Fire Ceremony

Before the creation of this universe, Brahma, Vishnu and Maheshwara (that is Shiva) used to perform yagnas (fire ceremonies) to the Divine Mother. The Divine Mother was pleased by this and gave them each a boon: Brahma was to create the universe, Vishnu was to preserve it and Shiva to destroy it. That is why it is said that the fire-ceremony is like support of the earth.

The fire-ceremony, or yagna, is based on scientific principles. In the fire-ceremony, when you give an offering to a particular deity, it reaches that particular deity in its totality. In the Vedas it is written that the mouth of the gods is fire, ‘Agni.’ To whichever god you are giving the offering, by saying the mantra and adding the name of that god plus the word ‘swaha,’ it makes the offering complete. That is, you reach that particular god.

Once the havan kund (fire pit) has been constructed, it is considered an altar and should be treated accordingly. Whenever any service is performed for the kund, it should be done with clean hands and mouth and bare feet. The havan kund should be used for no other purpose than the performances of a havan. It may, however, be lit for the purpose of sitting beside to sing bajans or to do japa or meditation.

The celebrants should be freshly bathed and in a fasting condition. Tea or coffee can be taken. Women should wear saris or long dresses and men lunghis. Women having their monthly period should not attend. One reason for this is that at this time, women are very open and already experiencing purification and do not need to be around the energy of the fire.

Babaji reinstituted the Havan as one of his most prominent spiritual practices during his appearance from 1970 to 1984. He performed a Havan every single morning before sunrise at the dhuni near his room on his balcony, or if travelling, a dhuni was always provided. It was THAT important to him to keep it going every day. In addition, he performed hundreds of yagyas on special occasions or in special locations. In these, many others participated and offered at the fire. He made a few speeches about havan which tell some significant information.

Experience shows that the havan has been the most significant of the spiritual practices in bringing about quick transformation and dissolving of negativity. There are many experiences of going into a fire ceremony with a problem and coming out of it without the problem. This happens more noticeably for those who are sponsoring and performing the ceremony than for those who are just casual observers.

There are many aspects to a Havan. There are hundreds of little details in the preparations, the offerings, the decorations, and the performance, as well as the proper clean-up and handling of everything involved, even down to the ashes left afterwards. As one learns about all these details and surrenders to the beauty and holiness of it all, the “ancientness” and all-pervading quality of the element of fire becomes something very special.

In almost every ancient religion on this earth, fire is an important element of prayer. The smoke of the fire takes the prayers up into the ethers to where the Gods reside. The offerings are transmuted into a form that is ingestible, or digestible, to these Gods.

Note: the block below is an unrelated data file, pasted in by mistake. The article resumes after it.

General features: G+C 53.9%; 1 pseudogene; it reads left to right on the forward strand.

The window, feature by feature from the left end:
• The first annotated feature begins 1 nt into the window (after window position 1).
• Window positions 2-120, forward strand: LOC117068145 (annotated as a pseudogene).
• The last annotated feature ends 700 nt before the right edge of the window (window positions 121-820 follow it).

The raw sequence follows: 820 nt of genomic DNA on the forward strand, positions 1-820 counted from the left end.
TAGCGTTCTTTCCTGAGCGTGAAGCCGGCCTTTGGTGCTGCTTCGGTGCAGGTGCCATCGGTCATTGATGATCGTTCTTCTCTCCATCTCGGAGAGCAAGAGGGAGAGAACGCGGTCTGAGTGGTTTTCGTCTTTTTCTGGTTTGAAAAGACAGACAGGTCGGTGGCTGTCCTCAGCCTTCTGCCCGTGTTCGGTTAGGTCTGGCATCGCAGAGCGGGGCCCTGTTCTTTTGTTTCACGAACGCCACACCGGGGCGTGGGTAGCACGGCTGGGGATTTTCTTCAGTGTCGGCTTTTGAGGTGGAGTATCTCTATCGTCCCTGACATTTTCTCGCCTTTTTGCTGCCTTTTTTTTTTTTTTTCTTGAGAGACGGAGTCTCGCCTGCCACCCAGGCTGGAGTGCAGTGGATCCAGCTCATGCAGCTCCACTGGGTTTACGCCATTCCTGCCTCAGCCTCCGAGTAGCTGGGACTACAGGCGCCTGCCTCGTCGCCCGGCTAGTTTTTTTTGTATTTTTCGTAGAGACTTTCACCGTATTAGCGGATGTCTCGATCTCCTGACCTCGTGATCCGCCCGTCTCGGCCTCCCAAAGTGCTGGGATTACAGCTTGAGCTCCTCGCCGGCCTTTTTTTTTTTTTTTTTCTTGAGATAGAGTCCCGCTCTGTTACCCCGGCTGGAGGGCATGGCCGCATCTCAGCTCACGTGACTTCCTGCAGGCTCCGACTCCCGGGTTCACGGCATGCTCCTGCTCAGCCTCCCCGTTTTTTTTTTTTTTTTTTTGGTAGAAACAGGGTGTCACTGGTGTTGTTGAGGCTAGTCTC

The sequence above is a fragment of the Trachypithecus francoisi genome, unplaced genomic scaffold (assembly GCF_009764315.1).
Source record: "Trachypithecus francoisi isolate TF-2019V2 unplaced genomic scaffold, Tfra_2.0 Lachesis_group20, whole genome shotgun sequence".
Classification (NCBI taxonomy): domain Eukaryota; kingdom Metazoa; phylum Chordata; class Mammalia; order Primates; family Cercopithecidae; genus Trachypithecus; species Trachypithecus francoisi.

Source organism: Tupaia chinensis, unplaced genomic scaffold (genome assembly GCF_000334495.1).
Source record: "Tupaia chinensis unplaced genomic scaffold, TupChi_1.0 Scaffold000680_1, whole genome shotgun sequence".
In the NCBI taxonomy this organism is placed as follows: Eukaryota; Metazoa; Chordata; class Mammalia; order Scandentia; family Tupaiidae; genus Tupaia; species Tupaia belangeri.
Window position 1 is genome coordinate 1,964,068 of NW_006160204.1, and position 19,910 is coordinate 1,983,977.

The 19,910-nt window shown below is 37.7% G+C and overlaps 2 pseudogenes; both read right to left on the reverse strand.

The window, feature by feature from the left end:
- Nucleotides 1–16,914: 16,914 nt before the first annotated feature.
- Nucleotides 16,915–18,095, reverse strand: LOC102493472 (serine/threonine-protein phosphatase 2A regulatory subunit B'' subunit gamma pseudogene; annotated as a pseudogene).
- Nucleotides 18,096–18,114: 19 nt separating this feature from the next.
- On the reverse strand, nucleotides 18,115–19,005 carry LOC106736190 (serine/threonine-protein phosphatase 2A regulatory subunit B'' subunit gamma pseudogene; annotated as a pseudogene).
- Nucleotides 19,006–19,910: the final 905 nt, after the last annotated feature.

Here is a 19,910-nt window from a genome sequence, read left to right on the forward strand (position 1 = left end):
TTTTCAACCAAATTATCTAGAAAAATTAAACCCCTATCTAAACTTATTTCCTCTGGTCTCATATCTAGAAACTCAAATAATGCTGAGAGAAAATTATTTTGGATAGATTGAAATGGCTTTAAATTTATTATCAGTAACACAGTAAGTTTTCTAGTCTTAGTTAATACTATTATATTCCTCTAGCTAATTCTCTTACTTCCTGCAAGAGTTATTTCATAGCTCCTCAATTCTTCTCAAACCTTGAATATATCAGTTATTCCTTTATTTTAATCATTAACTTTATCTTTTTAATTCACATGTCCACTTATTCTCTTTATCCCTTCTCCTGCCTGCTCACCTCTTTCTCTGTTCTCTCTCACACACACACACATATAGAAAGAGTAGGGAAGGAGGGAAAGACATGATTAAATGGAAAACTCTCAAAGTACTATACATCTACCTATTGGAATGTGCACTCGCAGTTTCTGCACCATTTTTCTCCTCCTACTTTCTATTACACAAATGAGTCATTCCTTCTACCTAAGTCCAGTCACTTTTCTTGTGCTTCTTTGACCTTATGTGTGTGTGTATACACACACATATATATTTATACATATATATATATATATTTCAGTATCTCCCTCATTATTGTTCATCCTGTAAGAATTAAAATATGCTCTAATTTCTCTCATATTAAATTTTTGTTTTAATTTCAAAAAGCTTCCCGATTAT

A parallel in our bodies is that we swallow food and through the “fire” in our digestive tract, this food is made into energy usable by our bodies. Those with weak digestion have a cool-burning fire while those with strong digestion have a nice hot flame. By the same token, the fire ceremony takes the food offered, adds light to it in the form of fire, and makes it into energy to “feed” the Gods. When honoured in this way, while reciting their names, it is their duty to offer blessings to us and to take care of us.

They say the fire of the havan connects down into the core of the earth, where there is also fire, and up into the heavens to the sun, which is fire. This puts us in touch with our groundedness and our spaciness at the same time, integrating us into wholeness.

We thank all of the many things that sacrifice themselves in order for us to make this prayer of fire ceremony: the wood, the incense, the fruits, the flowers, the perfume oils, the grains, the resins, the ghee, the yoghurt, the milk, the sugar, the honey, and all of the sources of these ingredients and the people who helped get these things to us for us to offer to the Divine. All are given blessings for their part in this most ancient way of worshiping the Divine.

Once the ceremony begins, each of the words said is a Name of God. The different aspects are each called upon with reverence and given an offering. In another dimension, it is possible to see the named deity swoop in and take their offering as it is given to them. They are all lined up, waiting for their turn to partake. They, in turn, give of themselves: a blessing of assistance in life, a feeling of peace, an attitude of understanding or compassion.

More than 400 Names of God are said during a typical fire ceremony. Those attending a Havan will receive most benefit by keeping a silent, prayerful and respectful attitude, observing each thought, each picture, each emotion that comes to mind and offering that into the fire. With each offering is said “Swaha” (I offer). Swaha is also the name of the wife of the God of Fire, Agni. To honour his wife is to honour him in the highest way.